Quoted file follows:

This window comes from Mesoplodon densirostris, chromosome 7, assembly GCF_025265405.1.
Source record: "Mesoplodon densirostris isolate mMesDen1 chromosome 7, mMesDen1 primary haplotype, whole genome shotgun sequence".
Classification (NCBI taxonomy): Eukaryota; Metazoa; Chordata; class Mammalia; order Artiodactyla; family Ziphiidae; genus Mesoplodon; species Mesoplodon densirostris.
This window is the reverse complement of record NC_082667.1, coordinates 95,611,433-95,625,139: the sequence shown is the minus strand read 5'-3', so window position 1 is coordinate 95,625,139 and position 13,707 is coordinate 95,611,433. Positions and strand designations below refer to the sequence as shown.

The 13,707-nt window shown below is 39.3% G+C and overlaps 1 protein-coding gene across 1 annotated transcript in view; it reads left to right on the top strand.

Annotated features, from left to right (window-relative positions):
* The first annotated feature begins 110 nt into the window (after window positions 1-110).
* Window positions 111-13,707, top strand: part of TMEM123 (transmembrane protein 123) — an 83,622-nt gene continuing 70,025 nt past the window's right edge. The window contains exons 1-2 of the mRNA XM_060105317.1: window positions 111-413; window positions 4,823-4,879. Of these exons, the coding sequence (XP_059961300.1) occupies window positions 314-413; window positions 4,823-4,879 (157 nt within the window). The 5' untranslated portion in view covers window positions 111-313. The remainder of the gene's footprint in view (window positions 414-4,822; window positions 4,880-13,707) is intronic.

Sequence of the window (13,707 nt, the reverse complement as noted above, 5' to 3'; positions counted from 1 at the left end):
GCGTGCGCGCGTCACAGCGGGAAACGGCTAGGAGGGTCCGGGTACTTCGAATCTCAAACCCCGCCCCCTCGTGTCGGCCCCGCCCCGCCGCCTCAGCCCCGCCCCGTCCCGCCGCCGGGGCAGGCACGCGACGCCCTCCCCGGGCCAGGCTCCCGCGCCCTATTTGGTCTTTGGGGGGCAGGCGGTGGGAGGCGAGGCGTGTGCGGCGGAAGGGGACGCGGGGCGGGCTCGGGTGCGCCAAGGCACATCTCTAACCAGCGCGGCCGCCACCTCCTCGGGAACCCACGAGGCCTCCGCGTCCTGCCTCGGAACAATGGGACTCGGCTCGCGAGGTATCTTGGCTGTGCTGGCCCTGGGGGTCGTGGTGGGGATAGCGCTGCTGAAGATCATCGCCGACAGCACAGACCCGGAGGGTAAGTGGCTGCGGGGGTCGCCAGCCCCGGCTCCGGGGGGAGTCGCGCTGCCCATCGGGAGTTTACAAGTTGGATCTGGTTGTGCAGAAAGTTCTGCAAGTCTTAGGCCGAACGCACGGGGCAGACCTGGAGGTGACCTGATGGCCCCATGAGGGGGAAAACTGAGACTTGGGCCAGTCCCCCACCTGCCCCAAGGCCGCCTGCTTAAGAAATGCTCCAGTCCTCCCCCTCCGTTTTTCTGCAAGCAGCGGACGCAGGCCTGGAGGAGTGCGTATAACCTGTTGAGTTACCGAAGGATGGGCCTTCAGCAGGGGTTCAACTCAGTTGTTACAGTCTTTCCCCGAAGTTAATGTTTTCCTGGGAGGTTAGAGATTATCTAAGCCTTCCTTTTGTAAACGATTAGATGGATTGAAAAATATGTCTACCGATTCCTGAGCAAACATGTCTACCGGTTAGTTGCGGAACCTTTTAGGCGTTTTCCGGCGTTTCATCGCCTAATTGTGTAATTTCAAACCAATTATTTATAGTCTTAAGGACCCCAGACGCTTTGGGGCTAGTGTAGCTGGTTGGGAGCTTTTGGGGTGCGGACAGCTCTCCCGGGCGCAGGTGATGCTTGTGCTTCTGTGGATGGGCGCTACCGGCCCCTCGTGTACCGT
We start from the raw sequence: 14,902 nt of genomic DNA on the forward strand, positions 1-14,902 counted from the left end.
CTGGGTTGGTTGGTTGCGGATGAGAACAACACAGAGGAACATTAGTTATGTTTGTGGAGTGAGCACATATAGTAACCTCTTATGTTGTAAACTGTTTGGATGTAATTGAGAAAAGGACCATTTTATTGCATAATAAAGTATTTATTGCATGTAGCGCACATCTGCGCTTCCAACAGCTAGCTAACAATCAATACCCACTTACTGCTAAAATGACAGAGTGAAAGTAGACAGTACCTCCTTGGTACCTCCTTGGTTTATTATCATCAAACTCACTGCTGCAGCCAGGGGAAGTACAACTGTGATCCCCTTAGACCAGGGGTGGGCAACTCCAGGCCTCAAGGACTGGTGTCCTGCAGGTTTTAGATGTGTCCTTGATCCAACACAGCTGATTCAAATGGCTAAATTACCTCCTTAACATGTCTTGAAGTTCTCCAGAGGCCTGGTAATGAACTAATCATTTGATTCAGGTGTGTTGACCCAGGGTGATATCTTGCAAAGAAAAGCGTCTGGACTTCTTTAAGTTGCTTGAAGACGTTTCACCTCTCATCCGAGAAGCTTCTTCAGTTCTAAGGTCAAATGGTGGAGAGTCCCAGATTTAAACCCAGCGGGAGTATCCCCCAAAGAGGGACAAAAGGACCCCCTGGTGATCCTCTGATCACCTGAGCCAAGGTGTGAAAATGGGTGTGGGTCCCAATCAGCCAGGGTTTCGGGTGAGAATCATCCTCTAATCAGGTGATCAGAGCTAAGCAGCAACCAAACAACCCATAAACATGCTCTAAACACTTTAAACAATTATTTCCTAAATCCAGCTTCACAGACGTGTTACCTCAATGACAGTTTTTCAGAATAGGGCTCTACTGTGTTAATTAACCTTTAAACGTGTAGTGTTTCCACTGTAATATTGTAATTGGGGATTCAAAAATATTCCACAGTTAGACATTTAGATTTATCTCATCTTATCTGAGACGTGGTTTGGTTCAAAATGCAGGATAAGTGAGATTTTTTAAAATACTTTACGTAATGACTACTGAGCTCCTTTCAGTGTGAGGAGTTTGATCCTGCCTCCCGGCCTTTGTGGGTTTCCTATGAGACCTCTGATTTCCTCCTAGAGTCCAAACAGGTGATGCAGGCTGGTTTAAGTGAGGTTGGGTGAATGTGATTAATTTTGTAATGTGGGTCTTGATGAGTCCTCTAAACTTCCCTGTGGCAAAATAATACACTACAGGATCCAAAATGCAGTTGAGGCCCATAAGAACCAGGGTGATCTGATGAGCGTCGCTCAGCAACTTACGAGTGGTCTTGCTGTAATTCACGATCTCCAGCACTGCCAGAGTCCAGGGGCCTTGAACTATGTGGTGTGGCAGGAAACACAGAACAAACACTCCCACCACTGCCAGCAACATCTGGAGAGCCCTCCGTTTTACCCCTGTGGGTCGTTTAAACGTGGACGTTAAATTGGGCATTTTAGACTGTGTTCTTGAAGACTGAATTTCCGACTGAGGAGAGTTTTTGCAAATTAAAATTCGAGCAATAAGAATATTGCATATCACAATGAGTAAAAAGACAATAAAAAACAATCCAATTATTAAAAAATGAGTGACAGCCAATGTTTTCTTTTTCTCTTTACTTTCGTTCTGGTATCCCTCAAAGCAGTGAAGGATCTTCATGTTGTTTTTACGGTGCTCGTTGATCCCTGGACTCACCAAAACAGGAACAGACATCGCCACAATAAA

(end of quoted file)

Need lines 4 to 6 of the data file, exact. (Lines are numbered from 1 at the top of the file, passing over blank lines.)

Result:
This window is the reverse complement of record NC_082667.1, coordinates 95,611,433-95,625,139: the sequence shown is the minus strand read 5'-3', so window position 1 is coordinate 95,625,139 and position 13,707 is coordinate 95,611,433. Positions and strand designations below refer to the sequence as shown.

The 13,707-nt window shown below is 39.3% G+C and overlaps 1 protein-coding gene across 1 annotated transcript in view; it reads left to right on the top strand.

Annotated features, from left to right (window-relative positions):